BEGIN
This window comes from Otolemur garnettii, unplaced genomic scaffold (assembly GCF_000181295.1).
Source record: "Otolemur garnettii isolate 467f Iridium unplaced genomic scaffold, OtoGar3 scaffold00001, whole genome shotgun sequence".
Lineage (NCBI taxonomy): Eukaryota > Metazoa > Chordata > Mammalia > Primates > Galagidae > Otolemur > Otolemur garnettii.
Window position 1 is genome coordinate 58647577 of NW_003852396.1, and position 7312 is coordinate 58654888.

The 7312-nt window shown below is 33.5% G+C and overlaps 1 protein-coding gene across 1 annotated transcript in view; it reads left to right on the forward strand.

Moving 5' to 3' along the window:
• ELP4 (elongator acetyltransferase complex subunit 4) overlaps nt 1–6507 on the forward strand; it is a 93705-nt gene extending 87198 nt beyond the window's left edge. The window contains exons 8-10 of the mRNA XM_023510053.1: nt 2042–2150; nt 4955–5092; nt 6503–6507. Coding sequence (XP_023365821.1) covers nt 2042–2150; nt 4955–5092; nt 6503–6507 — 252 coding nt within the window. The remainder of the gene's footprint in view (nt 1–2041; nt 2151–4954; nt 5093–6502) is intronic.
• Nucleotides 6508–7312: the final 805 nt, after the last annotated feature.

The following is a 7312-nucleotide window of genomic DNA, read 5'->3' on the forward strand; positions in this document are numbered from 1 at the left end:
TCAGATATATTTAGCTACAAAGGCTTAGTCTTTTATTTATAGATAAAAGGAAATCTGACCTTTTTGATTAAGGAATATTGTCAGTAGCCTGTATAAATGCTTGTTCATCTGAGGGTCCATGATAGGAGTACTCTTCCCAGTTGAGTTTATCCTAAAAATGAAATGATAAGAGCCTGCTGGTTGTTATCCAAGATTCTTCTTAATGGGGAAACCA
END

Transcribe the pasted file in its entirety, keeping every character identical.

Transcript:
This window comes from Otolemur garnettii, unplaced genomic scaffold (assembly GCF_000181295.1).
Source record: "Otolemur garnettii isolate 467f Iridium unplaced genomic scaffold, OtoGar3 scaffold00001, whole genome shotgun sequence".
Lineage (NCBI taxonomy): Eukaryota > Metazoa > Chordata > Mammalia > Primates > Galagidae > Otolemur > Otolemur garnettii.
Window position 1 is genome coordinate 58647577 of NW_003852396.1, and position 7312 is coordinate 58654888.

The 7312-nt window shown below is 33.5% G+C and overlaps 1 protein-coding gene across 1 annotated transcript in view; it reads left to right on the forward strand.

Moving 5' to 3' along the window:
• ELP4 (elongator acetyltransferase complex subunit 4) overlaps nt 1–6507 on the forward strand; it is a 93705-nt gene extending 87198 nt beyond the window's left edge. The window contains exons 8-10 of the mRNA XM_023510053.1: nt 2042–2150; nt 4955–5092; nt 6503–6507. Coding sequence (XP_023365821.1) covers nt 2042–2150; nt 4955–5092; nt 6503–6507 — 252 coding nt within the window. The remainder of the gene's footprint in view (nt 1–2041; nt 2151–4954; nt 5093–6502) is intronic.
• Nucleotides 6508–7312: the final 805 nt, after the last annotated feature.

The following is a 7312-nucleotide window of genomic DNA, read 5'->3' on the forward strand; positions in this document are numbered from 1 at the left end:
TCAGATATATTTAGCTACAAAGGCTTAGTCTTTTATTTATAGATAAAAGGAAATCTGACCTTTTTGATTAAGGAATATTGTCAGTAGCCTGTATAAATGCTTGTTCATCTGAGGGTCCATGATAGGAGTACTCTTCCCAGTTGAGTTTATCCTAAAAATGAAATGATAAGAGCCTGCTGGTTGTTATCCAAGATTCTTCTTAATGGGGAAACCA